Succeeding to a leadership position comes with responsibility. It assumes authority, the ability to wield influence, and the respect of others. It has a measurable impact on engagement and productivity. Ultimately, it assumes you will lead – and others will follow. But is this always necessarily the case?

All leaders like to believe they’re having an impact: on their business overall, but most importantly, on their teams and individual employees. The truth is, a staggering 95% of leaders suffer illusory superiority – thinking they’re much more influential than they actually are.

When we look a little deeper, it seems that in many cases business leaders aren’t just failing to exert the influence they need to drive change. They may actually be subconsciously undermining or even sabotaging their own influence.

How do you determine if the message is getting through? These 5 key signs that your communication efforts aren’t proving as influential as you first thought can help you sharpen up your approach.

1. Employees aren’t acting, responding, or following

When business leaders communicate to team members, they’re typically looking for some form of action or response. The proof of success lies in whether your employees are following that lead you’ve set out.

For example, are they acting on recommendations or advice you’ve set out? Are they demonstrating a lack of engagement and productivity, doing only the minimal amount of work they need to get by in their roles?

If employees aren’t rewarding you respect as a leader and regularly make decisions without your guidance or input, they aren’t following you. You may be communicating what’s required, but if the outcomes aren’t there, the exercise is redundant. You aren’t showing the ability to influence.

Step back and review your own communications. If your employees don’t understand what you are trying to say, they will struggle to act. A message that sounds clear and coherent to you doesn’t necessarily guarantee your employees feel the same way. Check your jargon, your main points and put the employee at the front of your communication.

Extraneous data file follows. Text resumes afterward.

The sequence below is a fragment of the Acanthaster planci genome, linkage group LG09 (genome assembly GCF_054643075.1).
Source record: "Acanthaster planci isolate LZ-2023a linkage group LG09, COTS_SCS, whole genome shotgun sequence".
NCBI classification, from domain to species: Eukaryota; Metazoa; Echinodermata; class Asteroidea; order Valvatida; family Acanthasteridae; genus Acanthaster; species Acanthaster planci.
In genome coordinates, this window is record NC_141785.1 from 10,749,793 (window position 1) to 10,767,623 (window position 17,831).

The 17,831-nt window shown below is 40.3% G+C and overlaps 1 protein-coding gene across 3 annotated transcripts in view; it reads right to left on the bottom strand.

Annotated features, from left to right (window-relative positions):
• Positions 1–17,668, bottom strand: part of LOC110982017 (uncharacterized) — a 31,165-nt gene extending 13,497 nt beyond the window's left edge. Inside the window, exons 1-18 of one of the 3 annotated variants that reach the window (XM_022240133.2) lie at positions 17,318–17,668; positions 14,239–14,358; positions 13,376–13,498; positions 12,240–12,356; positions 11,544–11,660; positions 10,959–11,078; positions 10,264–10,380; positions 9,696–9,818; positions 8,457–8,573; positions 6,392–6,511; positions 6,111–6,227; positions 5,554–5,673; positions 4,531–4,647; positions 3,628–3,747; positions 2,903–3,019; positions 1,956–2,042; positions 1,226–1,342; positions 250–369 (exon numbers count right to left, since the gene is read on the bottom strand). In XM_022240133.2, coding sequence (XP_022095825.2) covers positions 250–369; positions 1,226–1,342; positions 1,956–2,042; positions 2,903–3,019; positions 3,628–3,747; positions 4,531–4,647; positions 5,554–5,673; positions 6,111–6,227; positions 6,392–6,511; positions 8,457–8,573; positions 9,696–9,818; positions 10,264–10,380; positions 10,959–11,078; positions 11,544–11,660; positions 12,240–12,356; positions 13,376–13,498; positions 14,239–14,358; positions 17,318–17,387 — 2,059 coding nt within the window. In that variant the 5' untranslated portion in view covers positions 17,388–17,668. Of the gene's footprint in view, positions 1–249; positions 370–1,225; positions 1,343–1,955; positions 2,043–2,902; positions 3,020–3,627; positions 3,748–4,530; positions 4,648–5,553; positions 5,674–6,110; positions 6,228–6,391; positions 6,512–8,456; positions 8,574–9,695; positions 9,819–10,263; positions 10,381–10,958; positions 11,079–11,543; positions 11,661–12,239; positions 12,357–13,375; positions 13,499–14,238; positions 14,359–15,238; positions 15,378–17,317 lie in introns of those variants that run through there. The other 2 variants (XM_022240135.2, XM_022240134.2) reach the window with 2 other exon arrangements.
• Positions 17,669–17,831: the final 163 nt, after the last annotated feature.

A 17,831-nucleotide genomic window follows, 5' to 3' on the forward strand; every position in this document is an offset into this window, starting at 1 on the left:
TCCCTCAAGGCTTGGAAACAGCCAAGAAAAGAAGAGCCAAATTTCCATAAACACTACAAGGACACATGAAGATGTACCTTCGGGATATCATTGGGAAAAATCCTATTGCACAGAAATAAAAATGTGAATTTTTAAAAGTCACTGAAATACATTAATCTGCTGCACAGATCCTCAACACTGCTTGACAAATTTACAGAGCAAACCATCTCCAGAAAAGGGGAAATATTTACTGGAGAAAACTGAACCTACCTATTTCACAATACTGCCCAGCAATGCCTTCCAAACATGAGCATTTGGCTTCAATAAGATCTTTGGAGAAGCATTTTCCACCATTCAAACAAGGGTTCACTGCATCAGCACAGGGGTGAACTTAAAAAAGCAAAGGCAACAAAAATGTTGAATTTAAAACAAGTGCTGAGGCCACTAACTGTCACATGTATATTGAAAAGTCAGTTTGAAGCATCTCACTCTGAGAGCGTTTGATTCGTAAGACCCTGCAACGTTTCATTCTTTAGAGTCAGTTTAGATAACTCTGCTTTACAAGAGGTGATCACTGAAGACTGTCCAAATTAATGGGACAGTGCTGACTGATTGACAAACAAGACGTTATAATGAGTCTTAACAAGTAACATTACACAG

What’s the ‘WIIFM’ (What’s in it for me?) factor? Is it clear what actions you’re expecting as a result? Are you tailoring and personalizing your message to that particular individual or group of employees? Use their language, and reference their environment, team or role where possible.

organizational change comms

(Source: 15Five, ‘How important is communication to your (Millennial) employees?’)

Find a trusted colleague to be your checkpoint, and continually request feedback on how you communicate. While none of us enjoy criticism, being open to the opinion of others ensures we continue to evolve, grow and fine-tune those vital leadership skills. Perhaps they have experiences or insights that will ensure you lead in a way that influences others to follow.

Does your delivery align with your message? Are you inspiring trust and credibility in the way you deliver? This is a skill many of us need to master – whether it be paying attention to how we stand, use our bodinty language, or using greater animation and enthusiasm in our voice.

2. Employees aren’t responding quickly, frequently – or at all

If your employees are failing to reply to emails, texts or IMs in good time – if at all – this can be a direct reflection on their past experiences with you. While some leaders operate a policy of ruling by fear to demand an immediate response, this isn’t necessarily the answer. Once again, it’s time to step back and look at your own communications.

Are your email messages too long, poorly structured or just plain confusing? Are your text messages one continuous paragraph? If you’re cramming multiple key points into one communication without clearly setting it out, employees may not be able to process and respond – or they may simply shy aware from the sheer length.

The growing Millennial and Gen Z populations in the workplace are estimated to have attention spans of just 6 – 8 seconds, depending on what you read. Thanks to smartphones, social media and an ‘always-on’ culture, these growing workforce demographics now demand a succinct, concise form of communication. “The true scarce commodity” of the near future, Chief Executive Office at Microsoft Satya Nadella is quoted as saying, will be “human attention.” And if your messages aren’t read, you cannot have influence. In other words – get to the point, fast.

Ensure you’re not undermining your own credibility and authority through poorly drafted communication. The small things DO matter – and seniority is no excuse for laziness. Before hitting “send,” double-check your grammar and spelling. How would you perceive that individual? Would you respond to those messages?

Finally, don’t leave important communication to chance – and don’t hide behind a screen if the medium isn’t appropriate for the message. Minimize the risk of miscommunication, save time, and ensure you get a response when you need it by picking up the phone, or simply talking to employees face-to-face.

3. Employees aren’t speaking up during meetings

Communication, it is generally accepted, is a two-way street. In business, top-down leadership messages should be balanced with bottom-up input from the audience. Without that all-important interaction from your employees, you won’t tap into their ideas, have the opportunity to answer their questions or even know if they agree.